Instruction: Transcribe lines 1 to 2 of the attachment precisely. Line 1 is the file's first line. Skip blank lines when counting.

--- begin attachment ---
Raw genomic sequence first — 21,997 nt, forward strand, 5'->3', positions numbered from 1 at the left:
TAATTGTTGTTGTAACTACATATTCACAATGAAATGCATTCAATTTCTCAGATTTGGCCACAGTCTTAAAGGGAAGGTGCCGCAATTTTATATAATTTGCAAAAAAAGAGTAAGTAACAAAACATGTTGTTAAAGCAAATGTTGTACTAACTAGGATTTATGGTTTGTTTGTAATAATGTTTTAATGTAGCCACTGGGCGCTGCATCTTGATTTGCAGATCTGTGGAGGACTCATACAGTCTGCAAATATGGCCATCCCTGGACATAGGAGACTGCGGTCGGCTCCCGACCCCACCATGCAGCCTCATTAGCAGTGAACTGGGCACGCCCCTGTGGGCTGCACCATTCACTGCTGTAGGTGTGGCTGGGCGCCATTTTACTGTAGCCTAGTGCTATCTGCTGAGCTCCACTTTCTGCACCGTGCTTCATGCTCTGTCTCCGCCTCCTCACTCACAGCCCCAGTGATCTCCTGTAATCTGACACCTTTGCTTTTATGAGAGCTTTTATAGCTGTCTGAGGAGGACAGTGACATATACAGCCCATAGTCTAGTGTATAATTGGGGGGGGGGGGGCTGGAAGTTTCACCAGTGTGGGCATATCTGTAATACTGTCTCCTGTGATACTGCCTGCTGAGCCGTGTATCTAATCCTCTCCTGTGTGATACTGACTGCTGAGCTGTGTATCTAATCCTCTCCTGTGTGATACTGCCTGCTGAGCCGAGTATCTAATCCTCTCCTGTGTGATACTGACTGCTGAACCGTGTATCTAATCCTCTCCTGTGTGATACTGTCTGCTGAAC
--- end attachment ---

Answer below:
Raw genomic sequence first — 21,997 nt, forward strand, 5'->3', positions numbered from 1 at the left:
TAATTGTTGTTGTAACTACATATTCACAATGAAATGCATTCAATTTCTCAGATTTGGCCACAGTCTTAAAGGGAAGGTGCCGCAATTTTATATAATTTGCAAAAAAAGAGTAAGTAACAAAACATGTTGTTAAAGCAAATGTTGTACTAACTAGGATTTATGGTTTGTTTGTAATAATGTTTTAATGTAGCCACTGGGCGCTGCATCTTGATTTGCAGATCTGTGGAGGACTCATACAGTCTGCAAATATGGCCATCCCTGGACATAGGAGACTGCGGTCGGCTCCCGACCCCACCATGCAGCCTCATTAGCAGTGAACTGGGCACGCCCCTGTGGGCTGCACCATTCACTGCTGTAGGTGTGGCTGGGCGCCATTTTACTGTAGCCTAGTGCTATCTGCTGAGCTCCACTTTCTGCACCGTGCTTCATGCTCTGTCTCCGCCTCCTCACTCACAGCCCCAGTGATCTCCTGTAATCTGACACCTTTGCTTTTATGAGAGCTTTTATAGCTGTCTGAGGAGGACAGTGACATATACAGCCCATAGTCTAGTGTATAATTGGGGGGGGGGGGGCTGGAAGTTTCACCAGTGTGGGCATATCTGTAATACTGTCTCCTGTGATACTGCCTGCTGAGCCGTGTATCTAATCCTCTCCTGTGTGATACTGACTGCTGAGCTGTGTATCTAATCCTCTCCTGTGTGATACTGCCTGCTGAGCCGAGTATCTAATCCTCTCCTGTGTGATACTGACTGCTGAACCGTGTATCTAATCCTCTCCTGTGTGATACTGTCTGCTGAAC